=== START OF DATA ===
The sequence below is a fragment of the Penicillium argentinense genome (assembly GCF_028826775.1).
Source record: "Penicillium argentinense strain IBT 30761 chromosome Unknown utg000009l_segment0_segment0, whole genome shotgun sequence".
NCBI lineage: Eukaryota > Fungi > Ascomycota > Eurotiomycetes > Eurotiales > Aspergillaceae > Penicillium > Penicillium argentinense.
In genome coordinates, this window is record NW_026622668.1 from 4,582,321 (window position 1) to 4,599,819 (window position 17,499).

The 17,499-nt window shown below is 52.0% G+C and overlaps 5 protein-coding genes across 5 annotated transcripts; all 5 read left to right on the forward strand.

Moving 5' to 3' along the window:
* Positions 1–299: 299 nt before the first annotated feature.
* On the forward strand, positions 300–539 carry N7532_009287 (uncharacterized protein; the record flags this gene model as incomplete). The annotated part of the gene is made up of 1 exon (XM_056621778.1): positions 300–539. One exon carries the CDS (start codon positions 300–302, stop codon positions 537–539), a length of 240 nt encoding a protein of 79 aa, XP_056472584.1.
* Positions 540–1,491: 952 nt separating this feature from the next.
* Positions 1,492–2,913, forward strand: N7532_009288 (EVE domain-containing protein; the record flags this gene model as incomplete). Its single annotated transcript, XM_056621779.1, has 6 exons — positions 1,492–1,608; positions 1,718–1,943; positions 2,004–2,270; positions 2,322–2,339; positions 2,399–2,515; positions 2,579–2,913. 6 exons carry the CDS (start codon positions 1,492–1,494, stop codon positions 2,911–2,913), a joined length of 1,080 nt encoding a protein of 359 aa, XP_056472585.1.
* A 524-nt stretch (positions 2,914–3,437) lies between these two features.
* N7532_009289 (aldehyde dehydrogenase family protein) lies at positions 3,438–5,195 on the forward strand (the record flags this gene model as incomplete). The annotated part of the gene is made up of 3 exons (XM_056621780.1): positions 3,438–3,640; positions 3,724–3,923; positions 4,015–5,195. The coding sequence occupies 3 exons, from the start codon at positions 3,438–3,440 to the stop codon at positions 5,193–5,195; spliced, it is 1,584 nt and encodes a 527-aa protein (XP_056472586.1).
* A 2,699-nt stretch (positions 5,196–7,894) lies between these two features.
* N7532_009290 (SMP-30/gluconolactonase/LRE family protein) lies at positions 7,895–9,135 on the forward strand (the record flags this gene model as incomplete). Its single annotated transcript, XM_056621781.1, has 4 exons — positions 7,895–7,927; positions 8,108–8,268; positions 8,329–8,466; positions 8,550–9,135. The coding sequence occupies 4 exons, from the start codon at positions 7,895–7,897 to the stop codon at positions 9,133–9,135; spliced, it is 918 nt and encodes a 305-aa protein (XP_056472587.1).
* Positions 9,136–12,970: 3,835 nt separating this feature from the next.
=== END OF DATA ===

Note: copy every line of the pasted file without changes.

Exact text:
The sequence below is a fragment of the Penicillium argentinense genome (assembly GCF_028826775.1).
Source record: "Penicillium argentinense strain IBT 30761 chromosome Unknown utg000009l_segment0_segment0, whole genome shotgun sequence".
NCBI lineage: Eukaryota > Fungi > Ascomycota > Eurotiomycetes > Eurotiales > Aspergillaceae > Penicillium > Penicillium argentinense.
In genome coordinates, this window is record NW_026622668.1 from 4,582,321 (window position 1) to 4,599,819 (window position 17,499).

The 17,499-nt window shown below is 52.0% G+C and overlaps 5 protein-coding genes across 5 annotated transcripts; all 5 read left to right on the forward strand.

Moving 5' to 3' along the window:
* Positions 1–299: 299 nt before the first annotated feature.
* On the forward strand, positions 300–539 carry N7532_009287 (uncharacterized protein; the record flags this gene model as incomplete). The annotated part of the gene is made up of 1 exon (XM_056621778.1): positions 300–539. One exon carries the CDS (start codon positions 300–302, stop codon positions 537–539), a length of 240 nt encoding a protein of 79 aa, XP_056472584.1.
* Positions 540–1,491: 952 nt separating this feature from the next.
* Positions 1,492–2,913, forward strand: N7532_009288 (EVE domain-containing protein; the record flags this gene model as incomplete). Its single annotated transcript, XM_056621779.1, has 6 exons — positions 1,492–1,608; positions 1,718–1,943; positions 2,004–2,270; positions 2,322–2,339; positions 2,399–2,515; positions 2,579–2,913. 6 exons carry the CDS (start codon positions 1,492–1,494, stop codon positions 2,911–2,913), a joined length of 1,080 nt encoding a protein of 359 aa, XP_056472585.1.
* A 524-nt stretch (positions 2,914–3,437) lies between these two features.
* N7532_009289 (aldehyde dehydrogenase family protein) lies at positions 3,438–5,195 on the forward strand (the record flags this gene model as incomplete). The annotated part of the gene is made up of 3 exons (XM_056621780.1): positions 3,438–3,640; positions 3,724–3,923; positions 4,015–5,195. The coding sequence occupies 3 exons, from the start codon at positions 3,438–3,440 to the stop codon at positions 5,193–5,195; spliced, it is 1,584 nt and encodes a 527-aa protein (XP_056472586.1).
* A 2,699-nt stretch (positions 5,196–7,894) lies between these two features.
* N7532_009290 (SMP-30/gluconolactonase/LRE family protein) lies at positions 7,895–9,135 on the forward strand (the record flags this gene model as incomplete). Its single annotated transcript, XM_056621781.1, has 4 exons — positions 7,895–7,927; positions 8,108–8,268; positions 8,329–8,466; positions 8,550–9,135. The coding sequence occupies 4 exons, from the start codon at positions 7,895–7,897 to the stop codon at positions 9,133–9,135; spliced, it is 918 nt and encodes a 305-aa protein (XP_056472587.1).
* Positions 9,136–12,970: 3,835 nt separating this feature from the next.